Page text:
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Thursday, 18 October 2018
Page: 10414

Mr McCORMACK (RiverinaDeputy Prime Minister, Minister for Infrastructure, Transport and Regional Development and Leader of The Nationals) (11:02): The Maritime Legislation Amendment Bill 2018 makes important machinery changes to the Marine Safety (Domestic Commercial Vessel) National Law Act 2012 and the Navigation Act 2012. These acts establish key parts of Australia's regulatory framework for maritime safety and protection of the marine environment. Primarily, the bill will insert a definition of the term 'regulations' into each act, to clarify that this term includes legislative instruments known as marine orders. This clarification is necessary to ensure the regulatory framework operates as intended. Provisions of each act rely on vessel owners and individual seafarers operating or working on vessels complying with requirements of regulations, such as requirements to hold valid safety or pollution certificates. The bill provides important legal clarity and certainty that existing obligations and requirements for individual seafarers and vessel owners include requirements set out in marine orders.

In practical terms, the machinery changes made by the bill will have no impact on maritime industries operating under these acts. Individual seafarers and vessel owners will continue to comply with the same requirements set out under the existing acts, regulations and marine orders in the same manner as today and continue to be subject to the existing compliance framework. Use of marine orders is a longstanding practice to deal with detailed technical and operational requirements and processes and to give effect to international obligations and standards. Australia's maritime industries are familiar with this practice. Marine orders are used to set out potentially complex standards and requirements in the clearest and simplest manner possible, to help the maritime industry to understand and comply with their obligations.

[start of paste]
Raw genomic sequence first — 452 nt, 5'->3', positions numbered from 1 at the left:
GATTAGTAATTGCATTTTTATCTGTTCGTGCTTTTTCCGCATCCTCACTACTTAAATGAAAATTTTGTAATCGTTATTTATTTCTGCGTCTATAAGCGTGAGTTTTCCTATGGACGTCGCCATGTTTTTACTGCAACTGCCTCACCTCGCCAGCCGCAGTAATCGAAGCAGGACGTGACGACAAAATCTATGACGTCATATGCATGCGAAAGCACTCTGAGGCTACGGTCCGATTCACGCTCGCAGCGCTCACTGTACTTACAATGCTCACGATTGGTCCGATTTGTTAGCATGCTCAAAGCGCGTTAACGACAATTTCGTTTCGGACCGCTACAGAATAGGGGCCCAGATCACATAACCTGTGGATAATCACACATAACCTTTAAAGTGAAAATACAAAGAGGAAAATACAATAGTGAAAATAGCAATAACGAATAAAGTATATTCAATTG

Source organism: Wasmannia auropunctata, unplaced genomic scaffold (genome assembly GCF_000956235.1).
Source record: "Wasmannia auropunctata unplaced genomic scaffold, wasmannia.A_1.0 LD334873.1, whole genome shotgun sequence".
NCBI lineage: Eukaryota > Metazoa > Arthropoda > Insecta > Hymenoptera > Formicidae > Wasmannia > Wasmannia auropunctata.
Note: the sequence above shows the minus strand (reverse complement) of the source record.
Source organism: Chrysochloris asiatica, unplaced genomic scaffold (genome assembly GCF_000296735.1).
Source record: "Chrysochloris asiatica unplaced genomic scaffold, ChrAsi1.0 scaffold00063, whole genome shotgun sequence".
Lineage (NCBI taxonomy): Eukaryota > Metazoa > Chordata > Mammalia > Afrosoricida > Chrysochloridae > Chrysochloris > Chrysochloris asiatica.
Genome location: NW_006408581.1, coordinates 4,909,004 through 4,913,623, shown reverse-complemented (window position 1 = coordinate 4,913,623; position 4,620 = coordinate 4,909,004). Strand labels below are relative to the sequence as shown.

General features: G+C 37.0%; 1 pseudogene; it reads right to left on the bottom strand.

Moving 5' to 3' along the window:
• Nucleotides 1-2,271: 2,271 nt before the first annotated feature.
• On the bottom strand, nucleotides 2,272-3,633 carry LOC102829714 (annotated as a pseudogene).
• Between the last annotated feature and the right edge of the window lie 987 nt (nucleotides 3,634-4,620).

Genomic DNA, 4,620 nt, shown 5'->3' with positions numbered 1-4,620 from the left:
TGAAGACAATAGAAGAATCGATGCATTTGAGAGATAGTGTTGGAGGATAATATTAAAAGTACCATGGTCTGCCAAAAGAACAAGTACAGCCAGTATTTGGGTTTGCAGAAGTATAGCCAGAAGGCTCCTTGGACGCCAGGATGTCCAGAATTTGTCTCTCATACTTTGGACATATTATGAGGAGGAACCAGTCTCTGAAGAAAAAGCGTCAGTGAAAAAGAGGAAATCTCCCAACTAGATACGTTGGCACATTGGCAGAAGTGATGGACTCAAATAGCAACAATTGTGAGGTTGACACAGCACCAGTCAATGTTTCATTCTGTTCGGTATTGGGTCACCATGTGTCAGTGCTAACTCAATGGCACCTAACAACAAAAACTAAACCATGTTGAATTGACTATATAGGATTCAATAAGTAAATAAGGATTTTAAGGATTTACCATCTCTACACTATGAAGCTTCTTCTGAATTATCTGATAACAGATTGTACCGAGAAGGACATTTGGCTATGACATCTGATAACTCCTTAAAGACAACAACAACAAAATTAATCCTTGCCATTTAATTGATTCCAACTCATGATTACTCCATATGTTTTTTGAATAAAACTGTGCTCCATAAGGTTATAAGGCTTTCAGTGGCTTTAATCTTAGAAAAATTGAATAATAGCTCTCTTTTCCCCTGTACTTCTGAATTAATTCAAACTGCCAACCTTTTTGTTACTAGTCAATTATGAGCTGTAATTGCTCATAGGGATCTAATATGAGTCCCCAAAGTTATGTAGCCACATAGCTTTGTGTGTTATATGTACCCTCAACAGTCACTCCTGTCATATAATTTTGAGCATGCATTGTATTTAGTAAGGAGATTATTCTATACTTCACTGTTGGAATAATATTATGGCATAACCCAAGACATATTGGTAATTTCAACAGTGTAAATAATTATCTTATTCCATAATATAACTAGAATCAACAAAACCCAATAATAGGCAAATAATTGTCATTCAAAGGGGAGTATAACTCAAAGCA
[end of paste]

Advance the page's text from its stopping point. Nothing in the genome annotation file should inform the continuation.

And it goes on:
Use of marine orders also ensures these requirements are set out in a consistent and familiar way which is easily and freely accessible in one place on the Australian Maritime Safety Authority's website. They are also registered and freely available on the Federal Register of Legislation. Marine orders are legislative instruments for the purpose of the Legislation Act 2003, which means that they are subject to crucial parliamentary scrutiny and disallowance. Importantly, the explanatory memoranda for the Marine Safety (Domestic Commercial Vessel) National Law Bill 2012 and Navigation Bill 2012 make clear that policymakers intended marine orders, rather than the acts or regulations, to continue to be used to set out these operational and technical matters and requirements, in line with longstanding regulatory practice. This bill gives effect to that intent.

The amendments made by this bill will ensure Australia's regulatory framework for maritime safety and the protection of the marine environment continues to function as intended—efficiently, effectively and consistent with international law. This framework is vital to ensure the safe operation of vessels in Australia's waters and to ensure seafarers and passengers aboard these vessels return home safely.

This framework is also vital for protecting Australia's pristine coastal and marine environments, including our internationally recognised areas of outstanding national significance, such as the Great Barrier Reef. I would like to thank honourable members for their constructive contributions to this debate. I commend the bill to the House.

The DEPUTY SPEAKER ( Ms Bird ): The original question was that the bill now be read a second time. To this the honourable member for Grayndler has moved as an amendment that all words after 'That' be omitted with a view to substituting other words. So the immediate question is that the amendment be agreed to.

Question negatived.

Original question agreed to.

Bill read a second time.